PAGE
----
Importantly, we all have room to learn more and grow as scientists and science communicators, and there’s a risk of statements like Wilson’s giving people the impression that it’s alright to slack when it comes to shoring up your weaknesses, to pass on striving to become THE expert in your field, or to slack when it comes to developing a broad level of scientific literacy.

Second, * modern science is highly quantitative, and the more math you know, the better*. Since “mathematics” is a broad term that most use to include statistics, it really makes me wince to hear Wilson say such things! But is he right? Can you get away with not knowing any mathematics? I think you can, but it comes at a cost. You simply don’t have the tools necessary to see how your work interfaces with the theoretical underpinnings of science which these days are almost always best specified in the precise language of mathematics. Mathematical understanding is essential in physics, engineering, chemistry, etc. and biology is in the middle of a huge shift to being a quantitative discipline as well. Simply put, you do need to have a working understanding of mathematics (and statistics) to be a good scientist.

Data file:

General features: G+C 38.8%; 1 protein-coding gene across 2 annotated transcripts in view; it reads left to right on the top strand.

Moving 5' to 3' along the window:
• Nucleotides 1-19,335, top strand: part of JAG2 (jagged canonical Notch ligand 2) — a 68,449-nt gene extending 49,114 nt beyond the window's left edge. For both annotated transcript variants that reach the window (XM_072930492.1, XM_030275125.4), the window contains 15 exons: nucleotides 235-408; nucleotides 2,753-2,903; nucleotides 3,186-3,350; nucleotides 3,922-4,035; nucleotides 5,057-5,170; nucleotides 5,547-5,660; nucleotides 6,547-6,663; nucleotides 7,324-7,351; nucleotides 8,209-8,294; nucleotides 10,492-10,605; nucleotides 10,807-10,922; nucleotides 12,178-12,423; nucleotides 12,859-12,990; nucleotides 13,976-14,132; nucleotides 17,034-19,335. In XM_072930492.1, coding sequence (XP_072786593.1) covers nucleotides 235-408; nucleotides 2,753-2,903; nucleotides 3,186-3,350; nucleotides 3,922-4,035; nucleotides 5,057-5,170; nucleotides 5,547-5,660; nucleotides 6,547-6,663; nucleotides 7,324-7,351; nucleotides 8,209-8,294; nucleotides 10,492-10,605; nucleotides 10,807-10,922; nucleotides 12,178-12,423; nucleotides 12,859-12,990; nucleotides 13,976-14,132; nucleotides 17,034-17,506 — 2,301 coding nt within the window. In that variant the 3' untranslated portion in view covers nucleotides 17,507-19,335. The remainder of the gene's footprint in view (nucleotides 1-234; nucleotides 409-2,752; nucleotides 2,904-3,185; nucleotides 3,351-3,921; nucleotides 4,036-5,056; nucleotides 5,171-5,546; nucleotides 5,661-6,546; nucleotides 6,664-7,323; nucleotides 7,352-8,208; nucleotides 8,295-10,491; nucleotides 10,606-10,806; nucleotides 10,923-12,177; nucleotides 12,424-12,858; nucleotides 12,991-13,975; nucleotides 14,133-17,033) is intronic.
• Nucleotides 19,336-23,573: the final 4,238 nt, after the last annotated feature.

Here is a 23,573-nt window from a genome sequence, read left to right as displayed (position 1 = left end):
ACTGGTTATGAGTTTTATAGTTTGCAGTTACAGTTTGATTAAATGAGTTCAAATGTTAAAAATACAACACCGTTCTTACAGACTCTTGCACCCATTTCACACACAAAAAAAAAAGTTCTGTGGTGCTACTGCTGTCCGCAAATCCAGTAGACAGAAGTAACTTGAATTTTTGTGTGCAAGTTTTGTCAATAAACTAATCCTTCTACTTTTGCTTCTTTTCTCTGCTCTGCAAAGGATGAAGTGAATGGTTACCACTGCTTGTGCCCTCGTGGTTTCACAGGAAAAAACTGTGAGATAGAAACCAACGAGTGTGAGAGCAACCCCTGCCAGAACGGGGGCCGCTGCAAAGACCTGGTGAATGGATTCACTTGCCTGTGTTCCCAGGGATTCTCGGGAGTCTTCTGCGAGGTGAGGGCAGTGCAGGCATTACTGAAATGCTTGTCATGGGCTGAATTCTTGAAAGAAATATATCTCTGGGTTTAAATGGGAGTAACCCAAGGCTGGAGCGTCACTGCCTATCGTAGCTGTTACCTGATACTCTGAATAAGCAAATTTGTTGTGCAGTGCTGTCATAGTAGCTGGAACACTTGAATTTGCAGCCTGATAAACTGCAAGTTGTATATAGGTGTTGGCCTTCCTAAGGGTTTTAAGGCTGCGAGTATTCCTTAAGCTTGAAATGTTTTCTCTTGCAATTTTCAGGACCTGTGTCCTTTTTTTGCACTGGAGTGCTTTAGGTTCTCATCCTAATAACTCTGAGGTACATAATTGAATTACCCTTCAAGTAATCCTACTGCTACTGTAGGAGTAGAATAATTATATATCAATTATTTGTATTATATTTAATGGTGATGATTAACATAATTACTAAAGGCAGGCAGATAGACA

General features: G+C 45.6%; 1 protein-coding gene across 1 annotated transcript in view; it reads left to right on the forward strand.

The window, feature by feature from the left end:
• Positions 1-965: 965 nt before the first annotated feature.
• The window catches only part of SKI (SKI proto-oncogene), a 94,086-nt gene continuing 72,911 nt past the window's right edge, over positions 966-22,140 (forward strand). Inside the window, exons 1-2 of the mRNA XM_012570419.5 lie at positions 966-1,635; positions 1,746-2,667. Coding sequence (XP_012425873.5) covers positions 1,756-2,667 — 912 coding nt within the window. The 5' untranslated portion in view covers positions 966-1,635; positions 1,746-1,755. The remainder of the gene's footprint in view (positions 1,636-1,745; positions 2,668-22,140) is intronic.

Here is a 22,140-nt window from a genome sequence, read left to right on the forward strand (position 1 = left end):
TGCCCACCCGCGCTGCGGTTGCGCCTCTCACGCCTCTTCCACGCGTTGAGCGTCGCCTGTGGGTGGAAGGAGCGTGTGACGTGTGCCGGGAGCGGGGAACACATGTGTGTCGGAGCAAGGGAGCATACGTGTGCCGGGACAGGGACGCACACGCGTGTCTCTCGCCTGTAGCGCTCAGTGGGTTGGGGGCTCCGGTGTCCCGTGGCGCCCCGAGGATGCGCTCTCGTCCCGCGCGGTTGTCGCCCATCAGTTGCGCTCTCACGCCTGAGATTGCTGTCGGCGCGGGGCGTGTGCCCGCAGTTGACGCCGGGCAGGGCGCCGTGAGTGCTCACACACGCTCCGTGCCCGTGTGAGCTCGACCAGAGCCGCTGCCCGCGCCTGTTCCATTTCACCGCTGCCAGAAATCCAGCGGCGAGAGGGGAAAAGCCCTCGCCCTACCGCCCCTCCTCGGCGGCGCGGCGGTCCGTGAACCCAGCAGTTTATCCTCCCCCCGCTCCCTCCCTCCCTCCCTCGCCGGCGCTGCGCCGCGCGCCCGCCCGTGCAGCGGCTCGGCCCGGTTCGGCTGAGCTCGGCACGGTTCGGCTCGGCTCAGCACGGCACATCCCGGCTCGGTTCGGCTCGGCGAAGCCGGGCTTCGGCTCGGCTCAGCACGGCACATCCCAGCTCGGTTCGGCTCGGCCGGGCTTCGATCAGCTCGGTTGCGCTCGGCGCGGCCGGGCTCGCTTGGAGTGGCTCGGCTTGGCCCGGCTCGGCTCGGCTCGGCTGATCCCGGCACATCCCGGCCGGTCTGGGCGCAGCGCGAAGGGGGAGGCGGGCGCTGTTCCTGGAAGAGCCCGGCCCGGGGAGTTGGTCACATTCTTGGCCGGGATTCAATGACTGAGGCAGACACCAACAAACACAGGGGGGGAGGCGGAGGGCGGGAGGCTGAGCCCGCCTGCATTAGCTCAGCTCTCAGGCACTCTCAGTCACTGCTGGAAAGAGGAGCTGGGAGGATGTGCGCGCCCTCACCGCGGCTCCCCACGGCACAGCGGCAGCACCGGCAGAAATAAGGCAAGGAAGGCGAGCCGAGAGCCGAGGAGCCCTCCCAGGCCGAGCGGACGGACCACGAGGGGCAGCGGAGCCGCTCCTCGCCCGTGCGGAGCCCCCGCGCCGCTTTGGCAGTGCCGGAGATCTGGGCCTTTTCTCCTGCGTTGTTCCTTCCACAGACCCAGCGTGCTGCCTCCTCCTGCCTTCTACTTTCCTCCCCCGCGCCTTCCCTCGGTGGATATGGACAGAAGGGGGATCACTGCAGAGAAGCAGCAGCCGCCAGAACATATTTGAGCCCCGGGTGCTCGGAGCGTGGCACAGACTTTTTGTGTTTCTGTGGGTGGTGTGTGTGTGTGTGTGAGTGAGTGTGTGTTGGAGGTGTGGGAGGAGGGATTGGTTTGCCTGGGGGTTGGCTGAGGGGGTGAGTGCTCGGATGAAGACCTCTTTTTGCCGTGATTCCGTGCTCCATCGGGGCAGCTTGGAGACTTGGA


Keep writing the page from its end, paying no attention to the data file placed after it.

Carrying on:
Finally, and this is where I think I agree with Wilson, * these things alone won’t make you a brilliant scientist*. Yes, being really really smart helps and knowing more of any STEM subject can make you a more capable scientist, but knowing how to pick good questions, how to collaborate, how to develop expertise in your field, how to manage your time, how to be your most creative, how to get work done, how to bring together what you are most passionate about with who you are as a scientist, these things all probably matter a whole lot more. Recognize your limitations, work on them, but don’t let them consume all of your time.

I suppose it’s only fair to let Wilson have the final word on the matter:

“You are capable of more than you know. Choose a goal that seems right for you and strive to be the best, however hard the path. Aim high. Behave honorably. Prepare to be alone at times, and to endure failure. Persist! The world needs all you can give.” — E. O. Wilson

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There was also a huge added bonus: they were given a guided tour of the world class research opportunities these institutes provide to students and researchers in the mathematical sciences community. Add to that a preview of the events taking place as part of the international effort to dedicate 2013 as a special year for the Mathematics of Planet Earth? Yup, that too.

So, what exactly is the MMW, and who are these “Math Institutes”?